Python3k extended grammar
mjhand at concentric.net
Thu May 18 22:46:33 CEST 2000
This is a dumb question, and I know I shouldn't be following Roy's
post with it, since my question is only tangentially related, but....
(By the way, I agree with Roy that the less new syntax and fewer
new keywords the better! Anyway, as to my own question....)
It was with a large degree of alarm that I read that "the language
(Py3K) will be somewhat incompatible." There didn't seem to be
anyplace at python.org that explains this any further. Maybe it has
been rehashed before, but could the scope of Py3K be spelled out
for those of us who fear it?
Things like talk about having to declare variables and their
types and having to specify function return types scare
me. They scare me to death. I love Python, but if stuff like
that becomes required, I will stick with 1.6 forever. If
someone will reassure me that I won't *have* to use typing
and declaration, then I will be happier. Much.
One of the features I love about (and rely on) in Python is complete
type freedom. I have countless functions that accept different types
as parameters and return differently typed results. A function that
usually returns an integer could return a None (or a list or a class
instance, or who knows), etc., etc.
Maybe I'm just weird, but "if type(theVar) == type()"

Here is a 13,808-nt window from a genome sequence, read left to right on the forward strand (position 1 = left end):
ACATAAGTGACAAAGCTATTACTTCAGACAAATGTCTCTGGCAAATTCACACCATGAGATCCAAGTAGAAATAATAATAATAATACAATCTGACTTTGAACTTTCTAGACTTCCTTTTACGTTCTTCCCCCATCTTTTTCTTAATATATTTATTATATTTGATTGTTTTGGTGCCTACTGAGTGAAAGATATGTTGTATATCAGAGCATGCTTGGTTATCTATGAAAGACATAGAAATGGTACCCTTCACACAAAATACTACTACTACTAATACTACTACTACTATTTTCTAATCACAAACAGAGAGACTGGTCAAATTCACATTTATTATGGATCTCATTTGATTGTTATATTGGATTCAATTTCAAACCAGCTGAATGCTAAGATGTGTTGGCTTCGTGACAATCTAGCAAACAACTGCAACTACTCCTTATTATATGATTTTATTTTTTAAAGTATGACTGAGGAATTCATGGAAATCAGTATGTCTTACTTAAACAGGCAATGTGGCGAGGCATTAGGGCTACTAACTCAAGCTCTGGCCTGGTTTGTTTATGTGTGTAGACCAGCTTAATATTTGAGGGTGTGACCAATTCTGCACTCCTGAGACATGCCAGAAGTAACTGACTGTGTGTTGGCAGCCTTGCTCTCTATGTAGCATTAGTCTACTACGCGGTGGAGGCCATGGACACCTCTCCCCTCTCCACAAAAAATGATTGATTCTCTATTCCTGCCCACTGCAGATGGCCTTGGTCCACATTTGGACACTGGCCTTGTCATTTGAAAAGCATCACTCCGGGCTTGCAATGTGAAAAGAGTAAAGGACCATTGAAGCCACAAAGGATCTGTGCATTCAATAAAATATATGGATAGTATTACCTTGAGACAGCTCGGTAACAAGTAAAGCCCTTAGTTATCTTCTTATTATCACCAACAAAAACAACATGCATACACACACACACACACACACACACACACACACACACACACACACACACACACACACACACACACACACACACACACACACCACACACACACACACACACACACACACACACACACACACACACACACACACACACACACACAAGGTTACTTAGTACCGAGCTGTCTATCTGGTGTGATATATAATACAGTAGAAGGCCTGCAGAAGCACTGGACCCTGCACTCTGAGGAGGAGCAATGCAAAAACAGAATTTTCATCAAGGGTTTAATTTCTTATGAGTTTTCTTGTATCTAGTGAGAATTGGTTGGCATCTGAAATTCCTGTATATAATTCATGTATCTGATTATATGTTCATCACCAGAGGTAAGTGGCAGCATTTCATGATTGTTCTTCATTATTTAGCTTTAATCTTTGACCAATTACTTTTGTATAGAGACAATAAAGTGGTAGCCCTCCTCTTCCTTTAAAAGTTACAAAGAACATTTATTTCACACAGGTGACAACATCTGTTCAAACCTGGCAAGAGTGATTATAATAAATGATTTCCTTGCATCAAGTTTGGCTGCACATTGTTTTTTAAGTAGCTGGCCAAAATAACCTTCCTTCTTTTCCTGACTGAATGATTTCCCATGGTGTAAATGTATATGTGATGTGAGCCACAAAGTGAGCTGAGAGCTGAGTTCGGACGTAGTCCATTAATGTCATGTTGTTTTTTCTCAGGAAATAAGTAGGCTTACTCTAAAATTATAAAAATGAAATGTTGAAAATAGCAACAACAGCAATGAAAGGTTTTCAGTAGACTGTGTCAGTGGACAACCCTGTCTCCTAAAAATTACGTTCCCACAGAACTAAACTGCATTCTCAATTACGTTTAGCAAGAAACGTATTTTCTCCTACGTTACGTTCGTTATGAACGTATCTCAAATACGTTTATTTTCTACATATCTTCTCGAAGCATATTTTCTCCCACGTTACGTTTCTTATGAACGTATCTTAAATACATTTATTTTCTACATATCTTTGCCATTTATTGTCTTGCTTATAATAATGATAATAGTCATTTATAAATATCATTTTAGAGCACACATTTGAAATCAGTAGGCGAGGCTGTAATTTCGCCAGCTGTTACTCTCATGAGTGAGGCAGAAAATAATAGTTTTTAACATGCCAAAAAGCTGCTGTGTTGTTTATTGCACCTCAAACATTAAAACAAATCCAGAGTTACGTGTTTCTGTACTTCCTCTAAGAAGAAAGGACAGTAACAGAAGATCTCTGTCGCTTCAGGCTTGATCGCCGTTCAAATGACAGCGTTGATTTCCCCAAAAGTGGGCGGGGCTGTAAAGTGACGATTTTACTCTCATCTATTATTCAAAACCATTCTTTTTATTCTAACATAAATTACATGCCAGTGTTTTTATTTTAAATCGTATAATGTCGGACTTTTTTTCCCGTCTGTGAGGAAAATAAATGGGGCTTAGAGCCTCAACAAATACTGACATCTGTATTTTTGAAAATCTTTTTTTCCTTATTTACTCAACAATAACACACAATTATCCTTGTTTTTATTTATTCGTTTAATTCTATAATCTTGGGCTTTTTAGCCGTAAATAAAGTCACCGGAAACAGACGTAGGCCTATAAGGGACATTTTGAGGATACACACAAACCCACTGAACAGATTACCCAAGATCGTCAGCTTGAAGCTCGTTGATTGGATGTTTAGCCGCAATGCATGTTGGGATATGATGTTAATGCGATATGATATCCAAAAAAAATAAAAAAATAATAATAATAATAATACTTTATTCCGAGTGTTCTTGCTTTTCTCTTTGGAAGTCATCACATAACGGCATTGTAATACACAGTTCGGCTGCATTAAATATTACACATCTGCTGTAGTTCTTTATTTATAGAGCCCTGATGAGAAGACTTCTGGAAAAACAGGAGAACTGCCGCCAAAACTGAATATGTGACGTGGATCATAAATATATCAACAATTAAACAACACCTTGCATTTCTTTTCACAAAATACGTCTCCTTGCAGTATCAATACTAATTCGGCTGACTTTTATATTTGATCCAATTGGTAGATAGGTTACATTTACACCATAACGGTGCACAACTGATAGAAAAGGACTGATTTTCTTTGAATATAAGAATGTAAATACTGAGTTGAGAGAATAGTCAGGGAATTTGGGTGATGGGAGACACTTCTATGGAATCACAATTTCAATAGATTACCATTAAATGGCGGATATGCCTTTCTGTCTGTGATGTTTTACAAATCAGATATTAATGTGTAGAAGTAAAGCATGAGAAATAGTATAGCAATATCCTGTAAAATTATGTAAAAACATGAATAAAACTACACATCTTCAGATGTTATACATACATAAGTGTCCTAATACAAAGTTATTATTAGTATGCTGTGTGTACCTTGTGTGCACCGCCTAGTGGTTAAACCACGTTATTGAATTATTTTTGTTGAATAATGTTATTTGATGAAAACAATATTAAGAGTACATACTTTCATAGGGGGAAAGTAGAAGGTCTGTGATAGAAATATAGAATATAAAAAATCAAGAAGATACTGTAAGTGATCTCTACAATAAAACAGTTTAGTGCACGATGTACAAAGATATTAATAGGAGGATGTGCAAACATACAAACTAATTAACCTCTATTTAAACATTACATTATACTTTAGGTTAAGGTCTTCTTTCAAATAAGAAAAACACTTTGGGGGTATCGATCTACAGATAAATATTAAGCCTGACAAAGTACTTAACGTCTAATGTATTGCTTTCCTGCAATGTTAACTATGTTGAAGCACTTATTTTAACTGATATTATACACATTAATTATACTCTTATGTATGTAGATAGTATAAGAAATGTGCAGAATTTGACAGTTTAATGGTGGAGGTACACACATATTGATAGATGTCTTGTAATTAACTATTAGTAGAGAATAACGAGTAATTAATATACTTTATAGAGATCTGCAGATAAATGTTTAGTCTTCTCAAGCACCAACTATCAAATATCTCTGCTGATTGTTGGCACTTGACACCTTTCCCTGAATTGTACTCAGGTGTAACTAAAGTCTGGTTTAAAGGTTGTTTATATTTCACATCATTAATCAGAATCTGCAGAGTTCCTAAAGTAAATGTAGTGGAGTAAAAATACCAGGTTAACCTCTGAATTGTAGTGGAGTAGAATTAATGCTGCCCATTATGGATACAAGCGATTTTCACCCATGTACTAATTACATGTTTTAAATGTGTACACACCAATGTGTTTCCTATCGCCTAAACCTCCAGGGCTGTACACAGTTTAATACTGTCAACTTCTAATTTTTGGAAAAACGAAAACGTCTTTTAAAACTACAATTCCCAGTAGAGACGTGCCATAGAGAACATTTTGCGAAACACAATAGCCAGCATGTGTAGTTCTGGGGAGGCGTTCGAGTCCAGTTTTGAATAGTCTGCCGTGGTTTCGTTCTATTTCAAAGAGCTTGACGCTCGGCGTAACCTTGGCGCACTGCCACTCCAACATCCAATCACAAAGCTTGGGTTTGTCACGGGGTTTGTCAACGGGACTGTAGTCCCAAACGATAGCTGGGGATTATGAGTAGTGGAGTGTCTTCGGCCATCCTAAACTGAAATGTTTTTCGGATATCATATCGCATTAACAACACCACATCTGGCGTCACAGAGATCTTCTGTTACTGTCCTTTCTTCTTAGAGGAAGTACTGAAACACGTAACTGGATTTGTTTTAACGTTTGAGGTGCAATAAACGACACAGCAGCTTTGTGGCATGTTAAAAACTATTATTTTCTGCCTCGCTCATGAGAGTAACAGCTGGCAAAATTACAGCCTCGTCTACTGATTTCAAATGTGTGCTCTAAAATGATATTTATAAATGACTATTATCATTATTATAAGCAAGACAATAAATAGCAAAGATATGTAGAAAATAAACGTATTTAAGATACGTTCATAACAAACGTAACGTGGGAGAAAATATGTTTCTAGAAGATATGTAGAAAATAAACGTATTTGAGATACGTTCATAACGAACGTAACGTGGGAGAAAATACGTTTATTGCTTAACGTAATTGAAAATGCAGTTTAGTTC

(or "assert" in place of "if"), etc., is all the typechecking I ever
wanted. I'm a runtime flexibility (dynamic code generation,
etc.) addict and I know I'm not alone.
Again, I apologize for intruding on Roy's posting, but it would
put my mind at ease if Py3K were spelled out somewhere.
If the right place to look for Py3K details is in the type-sig (which
is where Roy found stuff), let me know and I'll look there. I hate
bothering the group with something most of you already know,
but well, I'm scared.
And seeing that Roy found that Py3K might introduce all sorts of
new syntactic constructs like -> for "returns" (talk about asking
to confuse anyone coming from C/C++!!) and (presumably)
reserved words, like "Integer," etc., it makes me think I might
have *reason* to be scared.
Thanks for any responses,
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